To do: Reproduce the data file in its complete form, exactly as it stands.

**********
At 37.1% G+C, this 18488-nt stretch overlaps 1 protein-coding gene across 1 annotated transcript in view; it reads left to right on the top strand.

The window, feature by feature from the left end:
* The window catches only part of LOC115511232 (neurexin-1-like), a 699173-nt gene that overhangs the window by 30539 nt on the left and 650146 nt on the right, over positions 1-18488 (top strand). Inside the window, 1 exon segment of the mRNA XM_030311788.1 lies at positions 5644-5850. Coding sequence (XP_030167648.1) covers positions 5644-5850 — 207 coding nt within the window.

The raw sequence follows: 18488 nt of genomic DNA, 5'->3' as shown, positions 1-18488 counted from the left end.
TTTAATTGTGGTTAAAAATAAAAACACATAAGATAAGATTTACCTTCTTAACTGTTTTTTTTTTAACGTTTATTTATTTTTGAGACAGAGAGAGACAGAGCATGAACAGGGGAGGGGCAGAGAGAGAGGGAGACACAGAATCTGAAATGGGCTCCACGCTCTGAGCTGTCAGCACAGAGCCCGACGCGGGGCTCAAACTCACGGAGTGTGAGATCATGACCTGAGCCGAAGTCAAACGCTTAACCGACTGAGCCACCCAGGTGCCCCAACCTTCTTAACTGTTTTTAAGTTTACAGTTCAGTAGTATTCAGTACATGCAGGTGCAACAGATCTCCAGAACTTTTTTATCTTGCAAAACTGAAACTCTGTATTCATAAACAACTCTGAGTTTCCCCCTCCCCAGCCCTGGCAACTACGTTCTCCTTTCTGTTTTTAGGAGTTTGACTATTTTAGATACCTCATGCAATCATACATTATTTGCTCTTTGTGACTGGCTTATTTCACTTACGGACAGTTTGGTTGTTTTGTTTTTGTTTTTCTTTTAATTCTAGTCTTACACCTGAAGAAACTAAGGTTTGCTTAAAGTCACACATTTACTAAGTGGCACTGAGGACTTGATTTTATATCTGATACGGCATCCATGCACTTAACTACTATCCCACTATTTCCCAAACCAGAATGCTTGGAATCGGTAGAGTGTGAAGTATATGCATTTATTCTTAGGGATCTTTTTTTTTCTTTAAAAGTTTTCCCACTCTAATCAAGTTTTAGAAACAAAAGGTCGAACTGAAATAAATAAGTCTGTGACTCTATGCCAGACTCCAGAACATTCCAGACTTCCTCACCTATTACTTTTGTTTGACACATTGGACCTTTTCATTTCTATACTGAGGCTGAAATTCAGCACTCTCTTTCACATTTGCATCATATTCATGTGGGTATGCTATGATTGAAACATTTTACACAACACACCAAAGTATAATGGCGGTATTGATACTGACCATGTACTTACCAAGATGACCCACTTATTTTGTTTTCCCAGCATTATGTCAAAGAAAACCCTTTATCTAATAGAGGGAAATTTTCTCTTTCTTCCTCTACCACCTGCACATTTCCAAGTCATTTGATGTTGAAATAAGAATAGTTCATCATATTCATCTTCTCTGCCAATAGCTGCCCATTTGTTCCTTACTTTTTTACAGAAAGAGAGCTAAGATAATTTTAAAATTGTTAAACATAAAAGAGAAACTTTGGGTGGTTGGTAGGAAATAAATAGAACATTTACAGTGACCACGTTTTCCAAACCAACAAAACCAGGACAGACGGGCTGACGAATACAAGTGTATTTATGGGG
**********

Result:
At 37.1% G+C, this 18488-nt stretch overlaps 1 protein-coding gene across 1 annotated transcript in view; it reads left to right on the top strand.

The window, feature by feature from the left end:
* The window catches only part of LOC115511232 (neurexin-1-like), a 699173-nt gene that overhangs the window by 30539 nt on the left and 650146 nt on the right, over positions 1-18488 (top strand). Inside the window, 1 exon segment of the mRNA XM_030311788.1 lies at positions 5644-5850. Coding sequence (XP_030167648.1) covers positions 5644-5850 — 207 coding nt within the window.

The raw sequence follows: 18488 nt of genomic DNA, 5'->3' as shown, positions 1-18488 counted from the left end.
TTTAATTGTGGTTAAAAATAAAAACACATAAGATAAGATTTACCTTCTTAACTGTTTTTTTTTTAACGTTTATTTATTTTTGAGACAGAGAGAGACAGAGCATGAACAGGGGAGGGGCAGAGAGAGAGGGAGACACAGAATCTGAAATGGGCTCCACGCTCTGAGCTGTCAGCACAGAGCCCGACGCGGGGCTCAAACTCACGGAGTGTGAGATCATGACCTGAGCCGAAGTCAAACGCTTAACCGACTGAGCCACCCAGGTGCCCCAACCTTCTTAACTGTTTTTAAGTTTACAGTTCAGTAGTATTCAGTACATGCAGGTGCAACAGATCTCCAGAACTTTTTTATCTTGCAAAACTGAAACTCTGTATTCATAAACAACTCTGAGTTTCCCCCTCCCCAGCCCTGGCAACTACGTTCTCCTTTCTGTTTTTAGGAGTTTGACTATTTTAGATACCTCATGCAATCATACATTATTTGCTCTTTGTGACTGGCTTATTTCACTTACGGACAGTTTGGTTGTTTTGTTTTTGTTTTTCTTTTAATTCTAGTCTTACACCTGAAGAAACTAAGGTTTGCTTAAAGTCACACATTTACTAAGTGGCACTGAGGACTTGATTTTATATCTGATACGGCATCCATGCACTTAACTACTATCCCACTATTTCCCAAACCAGAATGCTTGGAATCGGTAGAGTGTGAAGTATATGCATTTATTCTTAGGGATCTTTTTTTTTCTTTAAAAGTTTTCCCACTCTAATCAAGTTTTAGAAACAAAAGGTCGAACTGAAATAAATAAGTCTGTGACTCTATGCCAGACTCCAGAACATTCCAGACTTCCTCACCTATTACTTTTGTTTGACACATTGGACCTTTTCATTTCTATACTGAGGCTGAAATTCAGCACTCTCTTTCACATTTGCATCATATTCATGTGGGTATGCTATGATTGAAACATTTTACACAACACACCAAAGTATAATGGCGGTATTGATACTGACCATGTACTTACCAAGATGACCCACTTATTTTGTTTTCCCAGCATTATGTCAAAGAAAACCCTTTATCTAATAGAGGGAAATTTTCTCTTTCTTCCTCTACCACCTGCACATTTCCAAGTCATTTGATGTTGAAATAAGAATAGTTCATCATATTCATCTTCTCTGCCAATAGCTGCCCATTTGTTCCTTACTTTTTTACAGAAAGAGAGCTAAGATAATTTTAAAATTGTTAAACATAAAAGAGAAACTTTGGGTGGTTGGTAGGAAATAAATAGAACATTTACAGTGACCACGTTTTCCAAACCAACAAAACCAGGACAGACGGGCTGACGAATACAAGTGTATTTATGGGG